Thursday, April 29, 2021

Heroes of the Faith: G. K. Chesterton

For since the creation of the world God’s invisible qualities—his eternal power and divine nature—have been clearly seen, being understood from what has been made, so that men are without excuse. – Romans 1:20

[Jesus] called a little child and had him stand among them. And he said: “I tell you the truth, unless you change and become like little children, you will never enter the kingdom of heaven.” – Matthew 18:2-3 
G. K. Chesterton: Basic Facts
- Gilbert Keith Chesterton (1874-1936) was an English journalist and author whose work touched on the fields of theology, fiction, apologetics, philosophy, biography, poetry, politics, culture, current affairs, art, and literature. He is remembered today for his aphoristic quotes and his way of melding humor with profound Christian reflection.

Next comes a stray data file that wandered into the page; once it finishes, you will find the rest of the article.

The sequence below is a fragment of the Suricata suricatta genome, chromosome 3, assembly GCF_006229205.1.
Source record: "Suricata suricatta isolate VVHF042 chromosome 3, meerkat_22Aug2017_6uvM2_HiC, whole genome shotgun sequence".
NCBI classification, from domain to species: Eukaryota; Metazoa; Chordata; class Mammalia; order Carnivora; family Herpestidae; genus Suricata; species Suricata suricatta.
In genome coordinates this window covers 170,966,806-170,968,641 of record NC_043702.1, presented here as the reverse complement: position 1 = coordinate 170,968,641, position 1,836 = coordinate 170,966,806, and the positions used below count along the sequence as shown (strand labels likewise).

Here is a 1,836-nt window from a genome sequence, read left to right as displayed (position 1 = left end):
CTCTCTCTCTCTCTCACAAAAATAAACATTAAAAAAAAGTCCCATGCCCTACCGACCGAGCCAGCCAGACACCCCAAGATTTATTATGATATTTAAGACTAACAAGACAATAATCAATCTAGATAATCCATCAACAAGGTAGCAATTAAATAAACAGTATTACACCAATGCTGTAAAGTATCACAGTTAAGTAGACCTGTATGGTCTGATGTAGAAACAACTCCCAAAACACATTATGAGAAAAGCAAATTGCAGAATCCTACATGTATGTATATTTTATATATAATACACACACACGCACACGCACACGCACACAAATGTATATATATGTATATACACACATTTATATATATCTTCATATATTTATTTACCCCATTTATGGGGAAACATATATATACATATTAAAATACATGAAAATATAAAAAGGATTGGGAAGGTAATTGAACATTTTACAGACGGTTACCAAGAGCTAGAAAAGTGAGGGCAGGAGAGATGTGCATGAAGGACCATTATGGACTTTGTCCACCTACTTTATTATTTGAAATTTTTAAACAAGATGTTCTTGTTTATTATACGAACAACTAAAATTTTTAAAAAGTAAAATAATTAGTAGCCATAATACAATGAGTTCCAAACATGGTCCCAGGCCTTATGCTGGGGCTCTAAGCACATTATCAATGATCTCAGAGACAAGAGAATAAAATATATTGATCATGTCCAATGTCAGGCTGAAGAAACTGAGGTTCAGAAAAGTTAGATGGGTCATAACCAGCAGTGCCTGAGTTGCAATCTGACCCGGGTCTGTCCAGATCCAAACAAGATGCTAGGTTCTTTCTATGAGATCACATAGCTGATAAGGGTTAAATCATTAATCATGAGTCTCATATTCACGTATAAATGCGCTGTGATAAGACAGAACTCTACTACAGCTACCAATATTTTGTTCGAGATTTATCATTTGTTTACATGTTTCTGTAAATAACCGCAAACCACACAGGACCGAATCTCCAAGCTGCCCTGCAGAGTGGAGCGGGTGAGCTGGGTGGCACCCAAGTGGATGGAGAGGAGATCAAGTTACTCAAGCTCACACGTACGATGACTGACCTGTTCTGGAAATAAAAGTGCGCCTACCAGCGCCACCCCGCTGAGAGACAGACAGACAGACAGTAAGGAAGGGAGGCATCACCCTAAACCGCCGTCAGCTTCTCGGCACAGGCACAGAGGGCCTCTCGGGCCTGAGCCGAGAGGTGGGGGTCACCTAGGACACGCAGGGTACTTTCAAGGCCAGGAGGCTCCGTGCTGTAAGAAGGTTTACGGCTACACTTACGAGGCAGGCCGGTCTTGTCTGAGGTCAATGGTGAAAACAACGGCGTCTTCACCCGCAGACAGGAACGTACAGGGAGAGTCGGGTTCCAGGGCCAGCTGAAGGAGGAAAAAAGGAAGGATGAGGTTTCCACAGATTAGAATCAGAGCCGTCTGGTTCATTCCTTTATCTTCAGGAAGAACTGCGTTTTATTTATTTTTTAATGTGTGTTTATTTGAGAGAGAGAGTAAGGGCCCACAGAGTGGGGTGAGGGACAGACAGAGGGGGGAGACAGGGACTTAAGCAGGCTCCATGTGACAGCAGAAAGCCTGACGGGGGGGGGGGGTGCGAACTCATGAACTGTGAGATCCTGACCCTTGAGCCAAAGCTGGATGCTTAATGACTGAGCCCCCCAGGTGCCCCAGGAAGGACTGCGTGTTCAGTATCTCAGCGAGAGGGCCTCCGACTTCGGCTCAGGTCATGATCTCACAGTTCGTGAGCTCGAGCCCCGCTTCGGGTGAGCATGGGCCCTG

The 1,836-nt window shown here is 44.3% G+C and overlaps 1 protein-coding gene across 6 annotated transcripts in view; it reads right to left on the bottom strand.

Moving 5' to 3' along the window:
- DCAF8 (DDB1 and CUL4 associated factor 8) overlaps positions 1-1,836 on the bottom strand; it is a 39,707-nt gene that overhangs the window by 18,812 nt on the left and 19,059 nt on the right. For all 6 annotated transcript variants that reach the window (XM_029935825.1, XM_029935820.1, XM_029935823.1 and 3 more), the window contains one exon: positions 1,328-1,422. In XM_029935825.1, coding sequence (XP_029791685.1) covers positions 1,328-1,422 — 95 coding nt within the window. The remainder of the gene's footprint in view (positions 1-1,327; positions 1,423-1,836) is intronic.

- Chesterton grew up in a nominally Christian family. After being driven to near-suicidal depression by nihilistic philosophy while at art school, he slowly returned to the faith. Over the course of several decades, he moved from a vague Christian faith to high-church Anglicanism and then, finally, to Roman Catholicism.

- His best-known works today are Orthodoxy (apologetics), The Man Who Was Thursday (fiction), the Father Brown stories (detective fiction), St. Francis of Assisi (biography), and The Everlasting Man (theology/history).
Themes of Chesterton's Work:

- The Insufficiency of Modern Philosophies: Atheistic and agnostic ideas which leave no room for the spiritual dimension of life are manifestly unable to match our common-sense understanding of the way things are. They also often suffer from an overblown sense of certainty and a tragic arrogance against earlier periods of history.

- Christianity simply makes sense: In contrast to modern philosophies, faith makes sense of our basic perceptions of the world, it respects human value and encourages virtue, and it honors the worth of our traditions.